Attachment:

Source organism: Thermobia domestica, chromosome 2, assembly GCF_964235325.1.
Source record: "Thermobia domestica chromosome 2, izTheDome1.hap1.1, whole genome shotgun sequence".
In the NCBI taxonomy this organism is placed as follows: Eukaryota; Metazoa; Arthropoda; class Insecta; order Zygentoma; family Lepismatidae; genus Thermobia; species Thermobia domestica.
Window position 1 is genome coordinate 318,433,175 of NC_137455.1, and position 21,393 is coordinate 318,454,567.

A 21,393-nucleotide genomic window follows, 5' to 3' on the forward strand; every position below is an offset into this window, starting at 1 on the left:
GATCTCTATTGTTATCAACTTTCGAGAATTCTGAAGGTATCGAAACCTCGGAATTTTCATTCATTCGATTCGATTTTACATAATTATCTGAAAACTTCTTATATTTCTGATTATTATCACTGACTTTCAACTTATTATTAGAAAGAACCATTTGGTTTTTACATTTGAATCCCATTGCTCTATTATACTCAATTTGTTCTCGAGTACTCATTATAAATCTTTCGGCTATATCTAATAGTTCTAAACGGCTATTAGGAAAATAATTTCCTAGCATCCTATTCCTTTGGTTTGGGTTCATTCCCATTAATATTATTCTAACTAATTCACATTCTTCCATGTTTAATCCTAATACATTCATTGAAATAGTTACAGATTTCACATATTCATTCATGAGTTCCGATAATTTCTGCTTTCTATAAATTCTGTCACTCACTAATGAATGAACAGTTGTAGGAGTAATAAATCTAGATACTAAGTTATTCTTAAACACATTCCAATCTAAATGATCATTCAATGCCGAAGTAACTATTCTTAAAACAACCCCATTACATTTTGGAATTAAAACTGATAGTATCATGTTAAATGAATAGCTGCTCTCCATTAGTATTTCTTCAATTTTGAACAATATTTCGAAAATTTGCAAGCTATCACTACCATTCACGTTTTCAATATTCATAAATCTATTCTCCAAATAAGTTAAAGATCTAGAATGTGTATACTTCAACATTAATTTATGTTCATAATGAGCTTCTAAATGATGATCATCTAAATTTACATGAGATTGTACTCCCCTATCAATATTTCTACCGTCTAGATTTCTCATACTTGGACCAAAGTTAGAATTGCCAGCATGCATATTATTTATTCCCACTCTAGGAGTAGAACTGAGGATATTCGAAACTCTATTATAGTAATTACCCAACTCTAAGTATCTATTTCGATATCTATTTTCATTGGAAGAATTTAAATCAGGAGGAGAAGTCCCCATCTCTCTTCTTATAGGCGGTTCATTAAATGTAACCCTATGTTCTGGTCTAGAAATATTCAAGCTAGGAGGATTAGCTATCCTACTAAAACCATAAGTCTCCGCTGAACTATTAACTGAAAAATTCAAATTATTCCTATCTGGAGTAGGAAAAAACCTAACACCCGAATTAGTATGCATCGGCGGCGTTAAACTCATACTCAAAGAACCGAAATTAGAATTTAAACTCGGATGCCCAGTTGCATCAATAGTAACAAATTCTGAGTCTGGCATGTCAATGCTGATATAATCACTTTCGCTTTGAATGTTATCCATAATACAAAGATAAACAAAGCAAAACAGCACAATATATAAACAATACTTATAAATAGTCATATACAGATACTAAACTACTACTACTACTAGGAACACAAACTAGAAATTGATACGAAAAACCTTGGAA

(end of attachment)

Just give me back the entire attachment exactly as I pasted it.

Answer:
Source organism: Thermobia domestica, chromosome 2, assembly GCF_964235325.1.
Source record: "Thermobia domestica chromosome 2, izTheDome1.hap1.1, whole genome shotgun sequence".
In the NCBI taxonomy this organism is placed as follows: Eukaryota; Metazoa; Arthropoda; class Insecta; order Zygentoma; family Lepismatidae; genus Thermobia; species Thermobia domestica.
Window position 1 is genome coordinate 318,433,175 of NC_137455.1, and position 21,393 is coordinate 318,454,567.

A 21,393-nucleotide genomic window follows, 5' to 3' on the forward strand; every position below is an offset into this window, starting at 1 on the left:
GATCTCTATTGTTATCAACTTTCGAGAATTCTGAAGGTATCGAAACCTCGGAATTTTCATTCATTCGATTCGATTTTACATAATTATCTGAAAACTTCTTATATTTCTGATTATTATCACTGACTTTCAACTTATTATTAGAAAGAACCATTTGGTTTTTACATTTGAATCCCATTGCTCTATTATACTCAATTTGTTCTCGAGTACTCATTATAAATCTTTCGGCTATATCTAATAGTTCTAAACGGCTATTAGGAAAATAATTTCCTAGCATCCTATTCCTTTGGTTTGGGTTCATTCCCATTAATATTATTCTAACTAATTCACATTCTTCCATGTTTAATCCTAATACATTCATTGAAATAGTTACAGATTTCACATATTCATTCATGAGTTCCGATAATTTCTGCTTTCTATAAATTCTGTCACTCACTAATGAATGAACAGTTGTAGGAGTAATAAATCTAGATACTAAGTTATTCTTAAACACATTCCAATCTAAATGATCATTCAATGCCGAAGTAACTATTCTTAAAACAACCCCATTACATTTTGGAATTAAAACTGATAGTATCATGTTAAATGAATAGCTGCTCTCCATTAGTATTTCTTCAATTTTGAACAATATTTCGAAAATTTGCAAGCTATCACTACCATTCACGTTTTCAATATTCATAAATCTATTCTCCAAATAAGTTAAAGATCTAGAATGTGTATACTTCAACATTAATTTATGTTCATAATGAGCTTCTAAATGATGATCATCTAAATTTACATGAGATTGTACTCCCCTATCAATATTTCTACCGTCTAGATTTCTCATACTTGGACCAAAGTTAGAATTGCCAGCATGCATATTATTTATTCCCACTCTAGGAGTAGAACTGAGGATATTCGAAACTCTATTATAGTAATTACCCAACTCTAAGTATCTATTTCGATATCTATTTTCATTGGAAGAATTTAAATCAGGAGGAGAAGTCCCCATCTCTCTTCTTATAGGCGGTTCATTAAATGTAACCCTATGTTCTGGTCTAGAAATATTCAAGCTAGGAGGATTAGCTATCCTACTAAAACCATAAGTCTCCGCTGAACTATTAACTGAAAAATTCAAATTATTCCTATCTGGAGTAGGAAAAAACCTAACACCCGAATTAGTATGCATCGGCGGCGTTAAACTCATACTCAAAGAACCGAAATTAGAATTTAAACTCGGATGCCCAGTTGCATCAATAGTAACAAATTCTGAGTCTGGCATGTCAATGCTGATATAATCACTTTCGCTTTGAATGTTATCCATAATACAAAGATAAACAAAGCAAAACAGCACAATATATAAACAATACTTATAAATAGTCATATACAGATACTAAACTACTACTACTACTAGGAACACAAACTAGAAATTGATACGAAAAACCTTGGAA